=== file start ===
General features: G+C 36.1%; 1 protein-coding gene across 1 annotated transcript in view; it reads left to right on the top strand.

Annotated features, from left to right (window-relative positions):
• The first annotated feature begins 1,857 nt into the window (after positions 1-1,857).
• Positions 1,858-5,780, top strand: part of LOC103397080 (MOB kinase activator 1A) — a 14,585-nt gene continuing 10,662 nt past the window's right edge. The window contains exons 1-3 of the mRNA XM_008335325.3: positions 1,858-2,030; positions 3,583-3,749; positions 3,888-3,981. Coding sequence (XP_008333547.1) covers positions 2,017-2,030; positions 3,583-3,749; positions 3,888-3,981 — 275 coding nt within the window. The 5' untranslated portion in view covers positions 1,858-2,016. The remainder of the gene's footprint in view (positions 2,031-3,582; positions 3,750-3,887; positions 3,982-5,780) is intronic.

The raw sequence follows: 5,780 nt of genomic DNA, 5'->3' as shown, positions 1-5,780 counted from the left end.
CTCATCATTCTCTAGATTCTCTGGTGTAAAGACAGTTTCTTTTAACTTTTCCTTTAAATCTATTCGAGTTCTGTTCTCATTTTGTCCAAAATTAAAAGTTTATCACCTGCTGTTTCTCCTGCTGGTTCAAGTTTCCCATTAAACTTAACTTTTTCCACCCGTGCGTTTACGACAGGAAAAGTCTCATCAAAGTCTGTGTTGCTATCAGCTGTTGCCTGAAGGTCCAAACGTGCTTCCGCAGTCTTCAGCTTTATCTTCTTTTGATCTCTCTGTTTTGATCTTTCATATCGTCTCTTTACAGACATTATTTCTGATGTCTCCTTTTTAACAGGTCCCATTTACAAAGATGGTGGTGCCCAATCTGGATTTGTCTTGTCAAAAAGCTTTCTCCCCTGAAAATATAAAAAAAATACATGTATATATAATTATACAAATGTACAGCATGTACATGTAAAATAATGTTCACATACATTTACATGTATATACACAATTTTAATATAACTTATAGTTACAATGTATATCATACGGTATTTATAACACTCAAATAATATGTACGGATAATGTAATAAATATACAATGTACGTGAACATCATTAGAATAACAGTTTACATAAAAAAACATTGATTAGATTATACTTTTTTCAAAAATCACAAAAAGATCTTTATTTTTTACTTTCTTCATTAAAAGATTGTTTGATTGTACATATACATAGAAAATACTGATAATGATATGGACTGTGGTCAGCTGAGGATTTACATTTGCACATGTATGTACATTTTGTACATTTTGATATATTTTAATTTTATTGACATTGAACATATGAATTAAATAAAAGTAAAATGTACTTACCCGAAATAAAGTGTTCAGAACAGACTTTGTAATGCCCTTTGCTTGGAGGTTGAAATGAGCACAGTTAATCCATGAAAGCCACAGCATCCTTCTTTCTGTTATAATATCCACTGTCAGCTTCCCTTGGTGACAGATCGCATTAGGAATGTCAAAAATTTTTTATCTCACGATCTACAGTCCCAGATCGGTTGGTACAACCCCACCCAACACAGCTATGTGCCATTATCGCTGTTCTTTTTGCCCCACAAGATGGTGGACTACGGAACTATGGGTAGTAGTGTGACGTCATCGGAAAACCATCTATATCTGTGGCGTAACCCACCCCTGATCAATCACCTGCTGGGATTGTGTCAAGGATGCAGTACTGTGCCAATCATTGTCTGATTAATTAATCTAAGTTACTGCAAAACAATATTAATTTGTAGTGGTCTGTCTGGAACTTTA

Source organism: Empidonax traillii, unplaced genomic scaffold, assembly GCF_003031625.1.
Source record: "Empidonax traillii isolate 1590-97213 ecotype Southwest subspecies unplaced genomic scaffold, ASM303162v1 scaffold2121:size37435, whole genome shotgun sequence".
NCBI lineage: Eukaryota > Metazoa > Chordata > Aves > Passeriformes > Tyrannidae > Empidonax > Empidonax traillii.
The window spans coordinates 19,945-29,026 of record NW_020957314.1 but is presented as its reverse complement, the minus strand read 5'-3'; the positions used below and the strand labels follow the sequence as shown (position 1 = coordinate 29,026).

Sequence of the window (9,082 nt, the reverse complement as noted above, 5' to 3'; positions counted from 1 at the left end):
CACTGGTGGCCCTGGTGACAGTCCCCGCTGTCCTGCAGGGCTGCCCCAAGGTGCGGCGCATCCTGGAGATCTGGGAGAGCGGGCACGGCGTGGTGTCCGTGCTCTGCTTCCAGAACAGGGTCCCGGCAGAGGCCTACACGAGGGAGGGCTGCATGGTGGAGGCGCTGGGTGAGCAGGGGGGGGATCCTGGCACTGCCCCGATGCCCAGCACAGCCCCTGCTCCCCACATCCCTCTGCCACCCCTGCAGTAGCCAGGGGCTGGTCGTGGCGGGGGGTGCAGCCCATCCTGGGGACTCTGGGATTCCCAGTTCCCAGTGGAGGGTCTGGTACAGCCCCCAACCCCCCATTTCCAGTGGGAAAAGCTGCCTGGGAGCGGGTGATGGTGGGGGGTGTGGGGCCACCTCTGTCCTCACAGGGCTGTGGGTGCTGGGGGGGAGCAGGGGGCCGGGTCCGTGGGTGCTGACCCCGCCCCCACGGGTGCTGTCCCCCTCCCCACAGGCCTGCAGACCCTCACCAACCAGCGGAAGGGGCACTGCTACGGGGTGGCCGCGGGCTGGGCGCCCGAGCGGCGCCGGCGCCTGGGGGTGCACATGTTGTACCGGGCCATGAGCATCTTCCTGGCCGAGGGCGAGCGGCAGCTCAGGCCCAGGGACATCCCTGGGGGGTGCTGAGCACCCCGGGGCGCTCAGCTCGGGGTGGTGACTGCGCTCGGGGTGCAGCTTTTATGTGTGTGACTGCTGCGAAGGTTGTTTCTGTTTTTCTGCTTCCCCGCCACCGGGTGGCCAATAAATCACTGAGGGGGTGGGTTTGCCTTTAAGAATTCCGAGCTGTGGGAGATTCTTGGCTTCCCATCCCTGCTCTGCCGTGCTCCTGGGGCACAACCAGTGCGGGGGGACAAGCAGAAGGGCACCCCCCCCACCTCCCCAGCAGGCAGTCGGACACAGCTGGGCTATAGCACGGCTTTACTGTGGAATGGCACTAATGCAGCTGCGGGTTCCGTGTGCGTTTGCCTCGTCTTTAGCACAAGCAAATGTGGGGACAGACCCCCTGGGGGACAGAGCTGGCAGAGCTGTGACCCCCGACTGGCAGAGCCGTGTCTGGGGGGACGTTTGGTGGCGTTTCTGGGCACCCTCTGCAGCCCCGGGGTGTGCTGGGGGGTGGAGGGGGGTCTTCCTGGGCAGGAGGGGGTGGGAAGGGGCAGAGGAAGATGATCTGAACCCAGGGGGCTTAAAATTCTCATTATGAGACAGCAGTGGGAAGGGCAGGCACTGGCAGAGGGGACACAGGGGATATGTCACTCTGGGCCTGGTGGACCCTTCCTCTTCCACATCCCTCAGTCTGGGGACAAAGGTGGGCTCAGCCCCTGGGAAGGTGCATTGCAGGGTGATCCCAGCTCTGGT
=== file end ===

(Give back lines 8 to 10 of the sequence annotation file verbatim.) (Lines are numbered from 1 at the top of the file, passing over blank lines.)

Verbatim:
Source record: "Empidonax traillii isolate 1590-97213 ecotype Southwest subspecies unplaced genomic scaffold, ASM303162v1 scaffold2121:size37435, whole genome shotgun sequence".
NCBI lineage: Eukaryota > Metazoa > Chordata > Aves > Passeriformes > Tyrannidae > Empidonax > Empidonax traillii.
The window spans coordinates 19,945-29,026 of record NW_020957314.1 but is presented as its reverse complement, the minus strand read 5'-3'; the positions used below and the strand labels follow the sequence as shown (position 1 = coordinate 29,026).